While Africa dithers in recognising acclaimed local herbal cures for the Covid-19 pandemic, Madagascar president has shunned modern scientific bigotry and upheld a breakthrough by the country’s trado-medics
Madagascar president backs unproven herbal treatment for coronavirus
A CGTN Report
- Madagascan President Andry Rajoelina gave the official launch to a herbal tea claimed to prevent and cure coronavirus./AFP.
Madagascan President Andry Rajoelina has officially launched a local herbal remedy he claims can prevent and cure the novel coronavirus.
“Tests have been carried out, two people have now been cured by this treatment,” Rajoelina told ministers, diplomats and journalists at the Malagasy Institute of Applied Research (IMRA), which developed the beverage.
“This herbal tea gives results in seven days,” he said.
Downing a dose, he said: “I will be the first to drink this today, in front of you, to show you that this product cures and does not kill.”
The drink, called COVID-Organics, is derived from artemisia a plant with proven efficacy in malaria treatment and other indigenous herbs, according to the IMRA.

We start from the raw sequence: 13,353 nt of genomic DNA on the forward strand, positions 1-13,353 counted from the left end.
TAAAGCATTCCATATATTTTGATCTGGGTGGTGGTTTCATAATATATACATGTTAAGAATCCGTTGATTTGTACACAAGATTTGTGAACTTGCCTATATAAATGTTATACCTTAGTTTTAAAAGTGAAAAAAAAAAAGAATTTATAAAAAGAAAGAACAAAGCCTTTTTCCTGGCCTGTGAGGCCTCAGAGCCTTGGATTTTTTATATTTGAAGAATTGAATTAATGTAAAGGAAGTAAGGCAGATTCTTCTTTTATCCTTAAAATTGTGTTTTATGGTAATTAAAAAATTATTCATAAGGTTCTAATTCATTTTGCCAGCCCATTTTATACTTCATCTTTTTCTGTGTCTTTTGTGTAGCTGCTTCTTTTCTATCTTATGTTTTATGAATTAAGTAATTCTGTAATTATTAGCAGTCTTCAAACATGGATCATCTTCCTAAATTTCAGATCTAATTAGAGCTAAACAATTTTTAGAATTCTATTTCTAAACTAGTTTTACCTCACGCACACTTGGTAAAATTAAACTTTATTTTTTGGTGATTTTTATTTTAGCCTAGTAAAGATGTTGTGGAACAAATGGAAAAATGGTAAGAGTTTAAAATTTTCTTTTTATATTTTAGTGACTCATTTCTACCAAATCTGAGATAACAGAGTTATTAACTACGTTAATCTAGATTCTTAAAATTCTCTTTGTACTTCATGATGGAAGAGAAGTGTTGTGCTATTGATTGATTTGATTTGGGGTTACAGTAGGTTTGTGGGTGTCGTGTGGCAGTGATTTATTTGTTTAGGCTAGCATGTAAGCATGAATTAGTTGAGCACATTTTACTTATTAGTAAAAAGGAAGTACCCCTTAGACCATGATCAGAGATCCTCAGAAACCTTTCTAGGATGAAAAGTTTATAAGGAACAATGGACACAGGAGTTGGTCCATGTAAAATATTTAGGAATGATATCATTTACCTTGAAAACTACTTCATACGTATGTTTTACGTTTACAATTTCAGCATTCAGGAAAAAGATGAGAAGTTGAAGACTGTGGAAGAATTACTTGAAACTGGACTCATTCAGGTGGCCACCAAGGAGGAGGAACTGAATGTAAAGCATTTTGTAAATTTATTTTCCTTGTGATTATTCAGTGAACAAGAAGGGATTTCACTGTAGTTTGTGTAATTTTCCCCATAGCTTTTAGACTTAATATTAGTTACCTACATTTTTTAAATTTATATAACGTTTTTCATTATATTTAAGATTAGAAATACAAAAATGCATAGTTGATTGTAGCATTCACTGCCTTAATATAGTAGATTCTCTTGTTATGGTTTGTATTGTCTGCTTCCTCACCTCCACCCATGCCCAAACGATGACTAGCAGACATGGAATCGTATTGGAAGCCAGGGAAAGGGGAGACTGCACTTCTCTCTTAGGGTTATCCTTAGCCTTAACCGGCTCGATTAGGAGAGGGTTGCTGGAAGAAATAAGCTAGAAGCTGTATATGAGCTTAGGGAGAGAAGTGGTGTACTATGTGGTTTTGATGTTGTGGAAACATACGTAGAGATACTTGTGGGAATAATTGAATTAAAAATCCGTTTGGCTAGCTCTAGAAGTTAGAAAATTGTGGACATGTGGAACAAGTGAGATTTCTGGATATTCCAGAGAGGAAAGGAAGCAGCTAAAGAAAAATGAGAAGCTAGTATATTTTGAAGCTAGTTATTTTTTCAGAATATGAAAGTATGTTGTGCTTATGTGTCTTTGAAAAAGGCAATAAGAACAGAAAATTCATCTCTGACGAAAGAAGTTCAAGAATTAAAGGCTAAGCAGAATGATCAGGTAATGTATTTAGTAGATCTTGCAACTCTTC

But its safety and effectiveness have not been assessed internationally, nor has any data from trials been published in peer-reviewed studies. Mainstream scientists have warned of the potential risk from untested herbal brews.
The principal ingredient in the drink is derived from Artemisia annua or sweet wormwood. Dried leaves from the plant are considered to have medicinal properties in Madagascar. But there is no evidence to show it actually works against COVID-19, a respiratory disease that has claimed more than 165,000 lives and infected almost 2.5 million people across the world.
Herbal remedies made from A. annua leaves are often touted as a cure for malaria. But its use against malaria is controversial. The World Health Organization criticized A. annua’s use in 2012 report saying it couldn’t recommend the use of A. annua plant material, in any form, including tea, for the treatment or the prevention of malaria.
Rajoelina’s government brushed aside any such reservations and said the concoction would be offered to schoolchildren, as it was his duty was to “protect the Malagasy people.”
“Covid-Organics will be used as prophylaxis, that is for prevention, but clinical observations have shown a trend towards its effectiveness in curative treatment,” said Dr. Charles Andrianjara, IMRA’s director-general.
The president also said the product will be made available for free to the poor.The large Indian Ocean island has so far detected 121 cases and no fatality.
The pandemic has triggered a rush for herbal formulas, lemons and ginger in the belief that they can protect against the virus.
The US Centers for Disease Control (CDC), referring to claims for herbal or tea remedies, says: “There is no scientific evidence that any of these alternative remedies can prevent or cure the illness caused by COVID-19. In fact, some of them may not be safe to consume.”